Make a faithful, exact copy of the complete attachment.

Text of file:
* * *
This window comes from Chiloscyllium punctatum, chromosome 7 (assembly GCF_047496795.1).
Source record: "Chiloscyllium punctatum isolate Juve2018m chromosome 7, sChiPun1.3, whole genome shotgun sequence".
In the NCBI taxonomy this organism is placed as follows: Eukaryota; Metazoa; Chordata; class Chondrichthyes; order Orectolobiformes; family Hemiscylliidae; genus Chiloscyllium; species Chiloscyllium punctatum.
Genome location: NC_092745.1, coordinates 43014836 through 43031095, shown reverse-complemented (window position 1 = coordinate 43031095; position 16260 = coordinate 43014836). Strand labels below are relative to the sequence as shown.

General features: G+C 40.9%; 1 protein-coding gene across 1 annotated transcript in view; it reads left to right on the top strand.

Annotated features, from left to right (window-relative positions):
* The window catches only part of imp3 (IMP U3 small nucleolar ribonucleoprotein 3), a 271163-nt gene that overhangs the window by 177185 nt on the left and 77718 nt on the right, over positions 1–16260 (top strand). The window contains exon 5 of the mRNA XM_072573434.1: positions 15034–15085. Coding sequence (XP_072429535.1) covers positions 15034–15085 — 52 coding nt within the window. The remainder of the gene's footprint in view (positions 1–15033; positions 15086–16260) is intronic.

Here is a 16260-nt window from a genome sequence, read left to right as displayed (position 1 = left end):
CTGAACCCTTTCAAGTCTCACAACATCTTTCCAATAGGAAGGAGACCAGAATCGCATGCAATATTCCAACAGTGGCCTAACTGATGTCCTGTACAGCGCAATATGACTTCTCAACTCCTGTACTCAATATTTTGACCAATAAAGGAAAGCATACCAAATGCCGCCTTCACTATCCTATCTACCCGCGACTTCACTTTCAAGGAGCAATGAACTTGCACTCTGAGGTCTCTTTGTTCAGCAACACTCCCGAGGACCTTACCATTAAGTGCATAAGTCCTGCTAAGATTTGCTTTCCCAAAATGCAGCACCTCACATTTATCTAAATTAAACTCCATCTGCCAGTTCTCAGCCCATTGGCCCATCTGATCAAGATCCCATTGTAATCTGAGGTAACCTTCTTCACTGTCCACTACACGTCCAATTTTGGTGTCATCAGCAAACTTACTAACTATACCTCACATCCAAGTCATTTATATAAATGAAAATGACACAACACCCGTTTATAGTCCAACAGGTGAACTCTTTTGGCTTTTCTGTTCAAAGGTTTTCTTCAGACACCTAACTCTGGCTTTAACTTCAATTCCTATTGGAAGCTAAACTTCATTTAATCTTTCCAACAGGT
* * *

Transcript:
This window comes from Chiloscyllium punctatum, chromosome 7 (assembly GCF_047496795.1).
Source record: "Chiloscyllium punctatum isolate Juve2018m chromosome 7, sChiPun1.3, whole genome shotgun sequence".
In the NCBI taxonomy this organism is placed as follows: Eukaryota; Metazoa; Chordata; class Chondrichthyes; order Orectolobiformes; family Hemiscylliidae; genus Chiloscyllium; species Chiloscyllium punctatum.
Genome location: NC_092745.1, coordinates 43014836 through 43031095, shown reverse-complemented (window position 1 = coordinate 43031095; position 16260 = coordinate 43014836). Strand labels below are relative to the sequence as shown.

General features: G+C 40.9%; 1 protein-coding gene across 1 annotated transcript in view; it reads left to right on the top strand.

Annotated features, from left to right (window-relative positions):
* The window catches only part of imp3 (IMP U3 small nucleolar ribonucleoprotein 3), a 271163-nt gene that overhangs the window by 177185 nt on the left and 77718 nt on the right, over positions 1–16260 (top strand). The window contains exon 5 of the mRNA XM_072573434.1: positions 15034–15085. Coding sequence (XP_072429535.1) covers positions 15034–15085 — 52 coding nt within the window. The remainder of the gene's footprint in view (positions 1–15033; positions 15086–16260) is intronic.

Here is a 16260-nt window from a genome sequence, read left to right as displayed (position 1 = left end):
CTGAACCCTTTCAAGTCTCACAACATCTTTCCAATAGGAAGGAGACCAGAATCGCATGCAATATTCCAACAGTGGCCTAACTGATGTCCTGTACAGCGCAATATGACTTCTCAACTCCTGTACTCAATATTTTGACCAATAAAGGAAAGCATACCAAATGCCGCCTTCACTATCCTATCTACCCGCGACTTCACTTTCAAGGAGCAATGAACTTGCACTCTGAGGTCTCTTTGTTCAGCAACACTCCCGAGGACCTTACCATTAAGTGCATAAGTCCTGCTAAGATTTGCTTTCCCAAAATGCAGCACCTCACATTTATCTAAATTAAACTCCATCTGCCAGTTCTCAGCCCATTGGCCCATCTGATCAAGATCCCATTGTAATCTGAGGTAACCTTCTTCACTGTCCACTACACGTCCAATTTTGGTGTCATCAGCAAACTTACTAACTATACCTCACATCCAAGTCATTTATATAAATGAAAATGACACAACACCCGTTTATAGTCCAACAGGTGAACTCTTTTGGCTTTTCTGTTCAAAGGTTTTCTTCAGACACCTAACTCTGGCTTTAACTTCAATTCCTATTGGAAGCTAAACTTCATTTAATCTTTCCAACAGGT